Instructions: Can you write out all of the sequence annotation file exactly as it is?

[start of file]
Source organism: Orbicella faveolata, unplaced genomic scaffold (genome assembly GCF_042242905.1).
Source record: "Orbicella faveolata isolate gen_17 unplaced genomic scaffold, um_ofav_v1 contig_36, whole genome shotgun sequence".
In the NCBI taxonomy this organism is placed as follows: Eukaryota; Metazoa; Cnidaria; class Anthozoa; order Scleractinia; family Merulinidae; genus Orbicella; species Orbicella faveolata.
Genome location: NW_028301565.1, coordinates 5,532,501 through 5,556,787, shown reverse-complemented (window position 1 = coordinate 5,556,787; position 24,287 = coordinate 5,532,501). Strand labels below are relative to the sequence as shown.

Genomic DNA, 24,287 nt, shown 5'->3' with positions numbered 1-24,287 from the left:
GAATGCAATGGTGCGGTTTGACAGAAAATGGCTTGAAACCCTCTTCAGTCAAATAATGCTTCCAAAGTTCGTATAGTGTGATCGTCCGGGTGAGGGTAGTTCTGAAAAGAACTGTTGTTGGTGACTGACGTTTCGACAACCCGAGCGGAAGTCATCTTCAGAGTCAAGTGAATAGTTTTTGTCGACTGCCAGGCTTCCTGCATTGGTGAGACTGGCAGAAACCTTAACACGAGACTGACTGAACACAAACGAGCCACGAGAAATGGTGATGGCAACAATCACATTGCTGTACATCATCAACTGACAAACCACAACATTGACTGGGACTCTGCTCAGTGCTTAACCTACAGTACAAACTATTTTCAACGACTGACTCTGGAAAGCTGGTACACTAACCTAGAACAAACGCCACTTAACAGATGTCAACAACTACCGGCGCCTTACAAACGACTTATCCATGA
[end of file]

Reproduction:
Source organism: Orbicella faveolata, unplaced genomic scaffold (genome assembly GCF_042242905.1).
Source record: "Orbicella faveolata isolate gen_17 unplaced genomic scaffold, um_ofav_v1 contig_36, whole genome shotgun sequence".
In the NCBI taxonomy this organism is placed as follows: Eukaryota; Metazoa; Cnidaria; class Anthozoa; order Scleractinia; family Merulinidae; genus Orbicella; species Orbicella faveolata.
Genome location: NW_028301565.1, coordinates 5,532,501 through 5,556,787, shown reverse-complemented (window position 1 = coordinate 5,556,787; position 24,287 = coordinate 5,532,501). Strand labels below are relative to the sequence as shown.

Genomic DNA, 24,287 nt, shown 5'->3' with positions numbered 1-24,287 from the left:
GAATGCAATGGTGCGGTTTGACAGAAAATGGCTTGAAACCCTCTTCAGTCAAATAATGCTTCCAAAGTTCGTATAGTGTGATCGTCCGGGTGAGGGTAGTTCTGAAAAGAACTGTTGTTGGTGACTGACGTTTCGACAACCCGAGCGGAAGTCATCTTCAGAGTCAAGTGAATAGTTTTTGTCGACTGCCAGGCTTCCTGCATTGGTGAGACTGGCAGAAACCTTAACACGAGACTGACTGAACACAAACGAGCCACGAGAAATGGTGATGGCAACAATCACATTGCTGTACATCATCAACTGACAAACCACAACATTGACTGGGACTCTGCTCAGTGCTTAACCTACAGTACAAACTATTTTCAACGACTGACTCTGGAAAGCTGGTACACTAACCTAGAACAAACGCCACTTAACAGATGTCAACAACTACCGGCGCCTTACAAACGACTTATCCATGA